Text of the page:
Monday, April 09, 2007

Doorways to Elsewhere I: Review of Ysabel by Guy Gavriel Kay

Grade: B-

This is the first of a series of four (or maybe five) book reviews. The connecting thread is meant to be about passages from the modern world into the fantastic, a theme cliched enough to have metastasized into a modern subgenre or two, and generally consistent with a vaguely western European Roman-era mythology, back before the Wild Wood got systematically hacked down for farmland and you could find hidden pools and spooky old oaks where spirits might still hang out. Some people's hearts crave the sea, but I like the trees, maybe heakening some ancestral memory (if you believe that crap). I'd rather see the sun turning the leaves to fairy gold than witness thirst-induced mirages in the distance on the endless open water.

I tried to pick books that didn't suck (I do as a rule: life is short), but the first two (or three) of them compare better as lessons in writing, a lesson in voice, than they do on mythic themes. Ysabel was the how-not-to example. Normally, I like Guy Gavriel Kay. He's not afraid to try for beauty in his prose, and in most of the stories I've read, he manages to serve up melodrama that doesn't feel cheap. It's a nice trick, but his normal milieu--writing mythologized versions of history (his last novel was a gorgeous retelling of the life of Alfred the Great)--lends itself to that operatic sentiment. His latest has a contemporary setting, from which he tries to peek into the magical corners of history. I was looking forward to see what he'd do with more mundane tools, and it was, unfortunately, a more mundane story. It starts out nicely enough, with light tumbling through the fields and forests of Provence, but the sun goes down a little too soon.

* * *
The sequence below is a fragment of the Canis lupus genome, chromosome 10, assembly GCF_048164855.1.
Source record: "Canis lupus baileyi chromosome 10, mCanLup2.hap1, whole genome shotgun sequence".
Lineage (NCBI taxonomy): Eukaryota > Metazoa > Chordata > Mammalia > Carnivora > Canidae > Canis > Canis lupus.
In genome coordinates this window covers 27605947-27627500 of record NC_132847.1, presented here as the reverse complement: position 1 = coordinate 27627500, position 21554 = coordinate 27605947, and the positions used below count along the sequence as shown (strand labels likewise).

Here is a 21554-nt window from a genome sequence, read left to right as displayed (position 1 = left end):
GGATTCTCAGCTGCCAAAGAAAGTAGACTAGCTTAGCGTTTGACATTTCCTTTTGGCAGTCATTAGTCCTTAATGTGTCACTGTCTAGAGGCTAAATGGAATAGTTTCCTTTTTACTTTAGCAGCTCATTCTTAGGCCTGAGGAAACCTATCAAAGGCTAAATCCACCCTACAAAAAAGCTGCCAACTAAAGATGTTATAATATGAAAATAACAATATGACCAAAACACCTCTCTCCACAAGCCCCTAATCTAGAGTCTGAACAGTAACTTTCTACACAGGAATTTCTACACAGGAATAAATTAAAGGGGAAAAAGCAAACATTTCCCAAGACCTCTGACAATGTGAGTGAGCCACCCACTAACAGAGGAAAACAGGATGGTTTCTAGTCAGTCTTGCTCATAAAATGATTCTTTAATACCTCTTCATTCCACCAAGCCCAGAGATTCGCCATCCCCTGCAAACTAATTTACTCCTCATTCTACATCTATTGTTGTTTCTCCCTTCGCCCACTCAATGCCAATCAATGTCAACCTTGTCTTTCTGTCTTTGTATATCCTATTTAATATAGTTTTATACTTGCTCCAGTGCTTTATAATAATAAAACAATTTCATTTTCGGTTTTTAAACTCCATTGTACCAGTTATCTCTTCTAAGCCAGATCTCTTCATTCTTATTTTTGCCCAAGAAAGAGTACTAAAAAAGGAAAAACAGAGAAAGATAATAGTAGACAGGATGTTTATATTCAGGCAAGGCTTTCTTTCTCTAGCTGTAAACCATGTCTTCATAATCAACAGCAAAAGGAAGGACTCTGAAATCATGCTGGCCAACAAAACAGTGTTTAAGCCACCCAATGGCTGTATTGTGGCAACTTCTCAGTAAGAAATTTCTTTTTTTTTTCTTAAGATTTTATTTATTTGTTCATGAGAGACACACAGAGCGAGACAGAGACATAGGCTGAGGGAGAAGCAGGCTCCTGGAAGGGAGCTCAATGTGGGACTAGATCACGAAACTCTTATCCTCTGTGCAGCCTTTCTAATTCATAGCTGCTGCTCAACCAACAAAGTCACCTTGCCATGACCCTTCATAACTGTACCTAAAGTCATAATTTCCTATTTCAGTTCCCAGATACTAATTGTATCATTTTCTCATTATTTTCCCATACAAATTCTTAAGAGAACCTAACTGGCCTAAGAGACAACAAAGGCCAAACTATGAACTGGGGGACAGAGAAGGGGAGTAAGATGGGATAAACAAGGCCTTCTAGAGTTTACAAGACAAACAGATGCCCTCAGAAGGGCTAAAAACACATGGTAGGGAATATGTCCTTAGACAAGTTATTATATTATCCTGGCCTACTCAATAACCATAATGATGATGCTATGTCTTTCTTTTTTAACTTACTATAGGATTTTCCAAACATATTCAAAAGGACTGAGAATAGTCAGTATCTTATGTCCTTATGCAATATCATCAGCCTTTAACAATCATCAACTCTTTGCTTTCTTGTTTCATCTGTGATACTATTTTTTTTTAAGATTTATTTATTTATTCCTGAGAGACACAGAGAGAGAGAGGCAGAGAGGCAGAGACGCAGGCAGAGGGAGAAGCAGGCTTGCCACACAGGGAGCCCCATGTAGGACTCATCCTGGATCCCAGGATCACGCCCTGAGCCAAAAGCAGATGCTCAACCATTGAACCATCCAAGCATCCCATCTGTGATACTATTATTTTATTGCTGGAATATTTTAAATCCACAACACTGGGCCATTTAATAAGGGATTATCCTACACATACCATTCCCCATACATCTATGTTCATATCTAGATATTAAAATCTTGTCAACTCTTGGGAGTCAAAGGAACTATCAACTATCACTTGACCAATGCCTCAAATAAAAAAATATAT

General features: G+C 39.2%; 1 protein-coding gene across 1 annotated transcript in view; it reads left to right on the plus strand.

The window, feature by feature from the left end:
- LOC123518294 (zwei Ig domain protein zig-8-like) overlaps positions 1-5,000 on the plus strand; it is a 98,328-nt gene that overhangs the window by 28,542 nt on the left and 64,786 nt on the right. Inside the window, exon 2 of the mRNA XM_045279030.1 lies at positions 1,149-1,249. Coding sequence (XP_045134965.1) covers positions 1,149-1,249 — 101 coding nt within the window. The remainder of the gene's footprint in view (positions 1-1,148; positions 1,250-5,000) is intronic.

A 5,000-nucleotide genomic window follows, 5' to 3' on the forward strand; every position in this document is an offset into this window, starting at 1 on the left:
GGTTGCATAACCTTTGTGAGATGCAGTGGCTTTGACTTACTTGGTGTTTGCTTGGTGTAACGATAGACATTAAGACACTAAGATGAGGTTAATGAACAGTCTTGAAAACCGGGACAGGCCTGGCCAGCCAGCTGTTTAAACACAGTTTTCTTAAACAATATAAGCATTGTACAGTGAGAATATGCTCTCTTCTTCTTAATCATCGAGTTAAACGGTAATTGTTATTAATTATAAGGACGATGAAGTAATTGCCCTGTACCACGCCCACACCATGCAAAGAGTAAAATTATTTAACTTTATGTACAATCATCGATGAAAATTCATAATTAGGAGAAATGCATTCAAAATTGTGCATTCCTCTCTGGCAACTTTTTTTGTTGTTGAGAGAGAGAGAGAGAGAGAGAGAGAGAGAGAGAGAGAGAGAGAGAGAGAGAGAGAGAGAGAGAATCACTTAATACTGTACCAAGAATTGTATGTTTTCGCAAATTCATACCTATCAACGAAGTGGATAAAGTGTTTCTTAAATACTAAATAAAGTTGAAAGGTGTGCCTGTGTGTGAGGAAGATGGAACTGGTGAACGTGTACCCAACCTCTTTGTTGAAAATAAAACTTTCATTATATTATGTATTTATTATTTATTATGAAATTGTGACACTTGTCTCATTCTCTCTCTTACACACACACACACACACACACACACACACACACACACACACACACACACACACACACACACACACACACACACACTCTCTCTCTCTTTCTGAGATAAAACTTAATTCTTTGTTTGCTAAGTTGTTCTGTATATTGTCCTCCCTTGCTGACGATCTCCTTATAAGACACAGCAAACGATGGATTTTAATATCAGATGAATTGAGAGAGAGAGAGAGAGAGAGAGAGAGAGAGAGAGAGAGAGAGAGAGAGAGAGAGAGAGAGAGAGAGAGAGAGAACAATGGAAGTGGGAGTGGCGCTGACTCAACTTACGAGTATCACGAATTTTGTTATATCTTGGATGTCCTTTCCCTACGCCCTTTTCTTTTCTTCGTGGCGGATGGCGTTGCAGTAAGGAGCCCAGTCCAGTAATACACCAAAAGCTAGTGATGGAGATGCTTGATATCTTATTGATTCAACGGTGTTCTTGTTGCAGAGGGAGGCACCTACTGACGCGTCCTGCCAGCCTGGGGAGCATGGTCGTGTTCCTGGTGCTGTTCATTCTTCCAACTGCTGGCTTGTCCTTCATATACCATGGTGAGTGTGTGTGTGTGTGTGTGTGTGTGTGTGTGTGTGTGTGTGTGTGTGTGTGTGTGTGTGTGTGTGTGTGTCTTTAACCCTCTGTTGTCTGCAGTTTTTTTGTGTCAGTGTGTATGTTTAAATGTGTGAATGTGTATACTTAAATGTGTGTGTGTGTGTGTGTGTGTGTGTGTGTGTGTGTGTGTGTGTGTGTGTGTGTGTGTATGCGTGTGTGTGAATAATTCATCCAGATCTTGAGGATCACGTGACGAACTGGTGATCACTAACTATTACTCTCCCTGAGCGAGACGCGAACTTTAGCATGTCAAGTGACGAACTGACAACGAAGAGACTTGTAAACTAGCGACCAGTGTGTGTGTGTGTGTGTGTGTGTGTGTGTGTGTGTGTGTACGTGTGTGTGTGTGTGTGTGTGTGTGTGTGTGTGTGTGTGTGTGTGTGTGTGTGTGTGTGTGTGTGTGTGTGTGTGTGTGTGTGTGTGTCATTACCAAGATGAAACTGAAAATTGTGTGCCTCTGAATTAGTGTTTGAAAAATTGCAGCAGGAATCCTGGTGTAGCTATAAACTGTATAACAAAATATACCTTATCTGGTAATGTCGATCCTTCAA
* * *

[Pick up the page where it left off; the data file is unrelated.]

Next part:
We find ourselves in the viewpoint of 15-year-old Ned Marriner, who spends his time jogging, joking with his cardboard gang, acompanying his famous father, learning about himself, and being a Basically Good Kid. It's Ned's point of view that really dooms this story. The kid observes far too little, and banters lamely far too much. The text reads like a not-particularly-inspired character exercise. There's nothing very remarkable about Ned's voyage and discovery (even though there are remarkable things he's discovering), and most of the supporting cast seem to be hauled up and out of the stock character bin. Ned feels like some safely realized version of a young person--he doubts himself, gets into some PG-rated trouble, finds an innocent love interest,* and is never, ever an insolent self-involved little prick. It reads like the author tried to write something safe for parents to give to their teenagers, and instead just made it boring.

The story here is that Ned stumbles on some magical rivalry that has been going on for a couple of millenia: back in the days of the old forest, a Roman and a Celt fell in love with the same woman, and have been returning to fight for her affection over many lifetimes. The mechanics of this affair aren't abundantly clear, but are developed enough for the conclusion to work, barely. The better parts of the novel are the historical musings on this theme (Provence has always been a battleground, coveted by rival cultures, and Kay remains a good historical researcher), and in the characters of the two men and their titular love. When Ned stumbles into supernatural settings, the plot seems to swing into gear again, and these bits are interesting too. More action, more of the interesting people the story's ostensibly about, more of the good description, and less of the dull protagonist voice would have saved this one.


* I did like this character, but that's because I was projecting a lot onto her. I like cute nerd girls. (Good thing.)

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